IAB warns against FTC rules that could harm Children's Online Access

IAB warns against FTC rules that could harm Children's Online Access

The Interactive Advertising Bureau (IAB) this week raised concerns about proposed changes to the Federal Trade Commission's (FTC) Children's Online Privacy Protection Rule (COPPA).

The trade association believes these changes could lead to services and content becoming inaccessible to children, while also undermining essential fraud protection activities.

Key Arguments from the IAB

  • "Actual Knowledge" is Key: IAB supports the FTC's stance that websites and services should only be responsible for collecting age information if they have "actual knowledge" that they are dealing with children. Imposing a broader expectation could incentivize companies to collect more information than necessary, which is counterproductive for protecting children's privacy.
  • Biometric Data Overreach: IAB argues the FTC's plan to include vast categories of biometric data (like derived voice, gait, and facial data) in its definition of "personal information" exceeds the agency's authority. This move would also create inconsistencies with state laws and could lead to the collection of even more sensitive data.
  • Screen Names and Avatars: IAB believes the FTC plan to treat screen names and avatars as inherently identifying information would force many online services to either stop serving children or collect even more personal information from them to comply with the law.
  • Internal Operations at Risk: The IAB argues the FTC's proposal could undermine the long-standing "internal operations" exception in COPPA. This exception allows companies to collect limited data for essential functions like fraud prevention and improving the user experience.

What's at Stake

The FTC aims to modernize COPPA to address privacy concerns in the ever-evolving digital landscape. However, the IAB fears that the proposed changes are too broad. Critically, they contend that some of the new rules will ultimately do more harm than good:

  • Reduced Content for Children: Services might stop catering to children if compliance becomes too difficult, leading to reduced online options.
  • Privacy Paradox: To comply, companies might need to collect more sensitive information from both children and parents to verify age.
  • Safety Concerns: Limitations on data collection could hinder important fraud protection and safety measures that benefit all users, including children.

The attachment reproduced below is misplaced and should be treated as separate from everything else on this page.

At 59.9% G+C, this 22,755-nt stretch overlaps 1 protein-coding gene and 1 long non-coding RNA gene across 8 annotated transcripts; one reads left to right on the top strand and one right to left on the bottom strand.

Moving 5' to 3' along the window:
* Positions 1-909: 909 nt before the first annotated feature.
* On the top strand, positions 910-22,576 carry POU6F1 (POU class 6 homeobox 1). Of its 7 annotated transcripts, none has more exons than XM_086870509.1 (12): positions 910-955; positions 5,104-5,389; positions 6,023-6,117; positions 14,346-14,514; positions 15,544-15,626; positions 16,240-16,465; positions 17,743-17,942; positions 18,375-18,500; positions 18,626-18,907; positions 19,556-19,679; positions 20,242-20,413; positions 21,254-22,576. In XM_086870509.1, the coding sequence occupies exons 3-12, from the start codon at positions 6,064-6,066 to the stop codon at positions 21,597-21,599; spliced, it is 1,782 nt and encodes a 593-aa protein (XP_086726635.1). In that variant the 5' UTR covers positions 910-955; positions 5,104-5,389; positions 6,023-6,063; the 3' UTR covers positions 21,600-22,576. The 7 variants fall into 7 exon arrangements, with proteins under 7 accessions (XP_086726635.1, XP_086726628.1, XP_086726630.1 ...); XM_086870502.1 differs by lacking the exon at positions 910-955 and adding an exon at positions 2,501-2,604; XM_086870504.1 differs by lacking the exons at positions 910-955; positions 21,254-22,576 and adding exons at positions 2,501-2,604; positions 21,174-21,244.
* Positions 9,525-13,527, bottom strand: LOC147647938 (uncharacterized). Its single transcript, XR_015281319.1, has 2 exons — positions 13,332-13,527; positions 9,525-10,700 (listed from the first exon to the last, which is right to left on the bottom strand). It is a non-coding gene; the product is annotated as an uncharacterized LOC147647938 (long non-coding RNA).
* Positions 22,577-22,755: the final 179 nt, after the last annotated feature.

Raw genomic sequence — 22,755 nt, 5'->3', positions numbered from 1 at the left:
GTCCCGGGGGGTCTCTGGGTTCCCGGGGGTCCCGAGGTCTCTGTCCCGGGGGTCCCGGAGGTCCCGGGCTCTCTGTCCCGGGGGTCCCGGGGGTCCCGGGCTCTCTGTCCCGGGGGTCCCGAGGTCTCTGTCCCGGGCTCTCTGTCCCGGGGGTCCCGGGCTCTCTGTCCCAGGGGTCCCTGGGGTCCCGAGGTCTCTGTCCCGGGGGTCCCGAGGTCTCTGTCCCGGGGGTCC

COPPA stands for the Children's Online Privacy Protection Act. It's a US federal law designed specifically to protect the online privacy of children under the age of 13.

COPPA was enacted in 1998 and came into effect in April 2000. It has been amended over the years to keep pace with evolving technologies.

The Federal Trade Commission (FTC) is the primary agency responsible for enforcing COPPA.

Operators of websites and online services directed to children under 13, or those who knowingly collect personal information from children under 13, are directly responsible for complying with COPPA regulations.

COPPA requires operators to:

  • Provide clear and comprehensive privacy notices: Explain what information they collect from children, how it's used, and with whom it might be shared.
  • Obtain verifiable parental consent: Get permission from a child's parent before collecting, using, or disclosing certain types of personal information.
  • Implement reasonable security measures: Protect the confidentiality, security, and integrity of children's personal information.
  • Allow parents to review and control their child's information: Provide parents with access to their child's personal information, the ability to correct it, and the option to revoke consent for future collection.

COPPA exists to address these core concerns:

  • Children's Limited Understanding: Young children might not fully grasp the implications of sharing personal information online. COPPA gives parents control in making those decisions.
  • Data Collection and Tracking: Websites and services often collect extensive data for commercial purposes. COPPA limits the types of personal information that can be collected from children and how that data is used.
  • Targeted Marketing: COPPA aims to shield children from manipulative or unsuitable marketing practices that may take advantage of their vulnerabilities.

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